Stammering, also sometimes referred to as stuttering, is a relatively common speech problem in childhood, which can persist into adulthood.
Stammering is when:
- you repeat sounds or syllables – for example, saying "mu-mu-mu-mummy"
- you make sounds longer – for example, "mmmmmmummy"
- a word gets stuck or does not come out at all
Stammering varies in severity from person to person, and from situation to situation. Someone might have periods of stammering followed by times when they speak relatively fluently.
Find out more about how stammering can affect you.
There are 2 main types of stammering:
- developmental stammering – the most common type of stammering that happens in early childhood when speech and language skills are developing quickly
- acquired or late-onset stammering – is relatively rare and happens in older children and adults as a result of a head injury, stroke or progressive neurological condition. It can also be caused by certain drugs, medicines, or psychological or emotional trauma
The information here focuses on developmental stammering.
It is not possible to say for sure why a child starts stammering, but it is not caused by anything the parents have done.
Developmental and inherited factors may play a part, along with small differences in how efficiently the speech areas of the brain are working.
Speech development is a complex process that involves communication between different areas of the brain, and between the brain and the muscles responsible for breathing and speaking.
When every part of this system works well, the right words are spoken in the right order, with correct rhythm, pauses and emphasis.
A child learning to construct simple sentences needs practice to develop the different speech areas in the brain and create the "wiring" (neural pathways) needed for the different parts to work well together.
Talking problems can happen if some parts of this developing system are not co-ordinated. This can cause repetitions and stoppages, particularly when the child has lots to say, is excited, or feels under pressure.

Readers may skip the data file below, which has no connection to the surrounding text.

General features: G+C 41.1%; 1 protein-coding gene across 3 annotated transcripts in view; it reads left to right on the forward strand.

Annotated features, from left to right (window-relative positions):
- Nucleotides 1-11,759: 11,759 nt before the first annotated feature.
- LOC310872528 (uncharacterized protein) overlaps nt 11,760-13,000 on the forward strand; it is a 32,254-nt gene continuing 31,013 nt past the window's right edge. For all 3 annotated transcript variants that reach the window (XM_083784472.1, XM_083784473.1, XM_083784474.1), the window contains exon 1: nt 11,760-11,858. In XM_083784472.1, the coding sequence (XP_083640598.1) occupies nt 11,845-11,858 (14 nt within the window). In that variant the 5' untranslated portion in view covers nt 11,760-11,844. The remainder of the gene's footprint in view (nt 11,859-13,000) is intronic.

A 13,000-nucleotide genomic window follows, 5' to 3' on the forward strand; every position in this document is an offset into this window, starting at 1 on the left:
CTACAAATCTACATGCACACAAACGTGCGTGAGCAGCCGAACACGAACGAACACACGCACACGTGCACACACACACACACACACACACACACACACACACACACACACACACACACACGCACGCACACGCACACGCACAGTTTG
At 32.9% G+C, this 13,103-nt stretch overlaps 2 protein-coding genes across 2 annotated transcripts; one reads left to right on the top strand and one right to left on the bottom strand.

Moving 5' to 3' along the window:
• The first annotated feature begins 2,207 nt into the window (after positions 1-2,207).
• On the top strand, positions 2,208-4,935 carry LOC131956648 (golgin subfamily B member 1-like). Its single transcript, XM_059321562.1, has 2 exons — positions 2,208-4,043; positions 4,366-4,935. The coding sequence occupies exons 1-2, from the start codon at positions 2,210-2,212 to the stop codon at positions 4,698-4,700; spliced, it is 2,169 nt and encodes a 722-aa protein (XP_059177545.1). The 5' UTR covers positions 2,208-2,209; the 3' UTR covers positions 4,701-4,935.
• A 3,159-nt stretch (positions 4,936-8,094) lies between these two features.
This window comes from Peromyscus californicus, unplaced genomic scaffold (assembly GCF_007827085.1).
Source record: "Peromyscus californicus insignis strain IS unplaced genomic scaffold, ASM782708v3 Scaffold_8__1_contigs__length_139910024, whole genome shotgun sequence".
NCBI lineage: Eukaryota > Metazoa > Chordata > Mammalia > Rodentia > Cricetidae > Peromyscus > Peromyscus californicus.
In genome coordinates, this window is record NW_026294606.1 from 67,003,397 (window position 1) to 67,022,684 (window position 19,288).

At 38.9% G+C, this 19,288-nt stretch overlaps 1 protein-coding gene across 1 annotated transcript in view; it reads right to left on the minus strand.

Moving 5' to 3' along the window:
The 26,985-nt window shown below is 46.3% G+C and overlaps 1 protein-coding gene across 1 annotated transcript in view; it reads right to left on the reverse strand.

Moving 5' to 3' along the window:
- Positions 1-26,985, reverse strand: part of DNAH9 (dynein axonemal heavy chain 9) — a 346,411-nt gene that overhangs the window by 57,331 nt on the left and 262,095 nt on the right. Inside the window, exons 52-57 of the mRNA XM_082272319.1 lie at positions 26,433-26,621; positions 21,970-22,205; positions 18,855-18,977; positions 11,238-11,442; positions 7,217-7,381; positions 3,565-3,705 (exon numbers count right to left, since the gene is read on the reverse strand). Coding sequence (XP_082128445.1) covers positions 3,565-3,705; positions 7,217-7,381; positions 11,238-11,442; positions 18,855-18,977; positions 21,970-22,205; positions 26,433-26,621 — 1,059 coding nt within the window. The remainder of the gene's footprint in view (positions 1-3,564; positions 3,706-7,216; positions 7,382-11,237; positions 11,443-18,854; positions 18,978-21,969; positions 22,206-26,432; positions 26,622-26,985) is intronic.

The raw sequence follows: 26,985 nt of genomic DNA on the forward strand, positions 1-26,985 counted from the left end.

As the brain continues to develop, some of these problems resolve or the brain can compensate, which is why many children "grow out" of stammering.
Sex differences and genes
Stammering is more common in boys than girls. It is unclear why this is.
Genes are also thought to have a role. Around 2 in 3 people who stammer have a family history of stammering, which suggests the genes a child inherits from their parents might make them more likely to develop a stammer.
You should get advice if you have any concerns about your child's speech or language development.
Treatment for stammering is often successful in pre-school age children, so it's important to be referred to a specialist as soon as possible.
Talk to a GP or health visitor about your concerns. If necessary, they may refer your child to a speech and language therapist (SLT) for an assessment.
In many areas, you can phone children's speech and language services directly and refer your child yourself.
Stamma (The British Stammering Association) has more information and support for people who stammer and parents of stammering children. You can call the helpline on 0808 802 0002 from Monday to Friday 10am to midday and 6pm to 8pm to find out about the services available in your area.
If you're an adult who stammers and it's having a significant impact on your social and work life, you may want to ask a GP to refer you to an SLT.
There are different speech and language therapy approaches that can help people who stammer to speak more easily.
You'll work with a therapist to choose a suitable plan tailored to your child or you.
This may involve:
- creating an environment where your child feels more relaxed and confident about talking
- strategies to increase fluency and develop communication skills
- working on feelings associated with stammering, such as fear and anxiety
Electronic devices to reduce stammering are also available and can help some older children and adults, but they're not usually available on the NHS.
Find out more about treating stammering.
Studies suggest around 1 in 12 young children go through a phase of stammering.
Around 2 in 3 children who stammer will grow out of it, although it's difficult to predict when this will happen in a particular child.
It's estimated that stammering affects around 1 in 100 adults, with men being around 3 to 4 times more likely to stammer than women.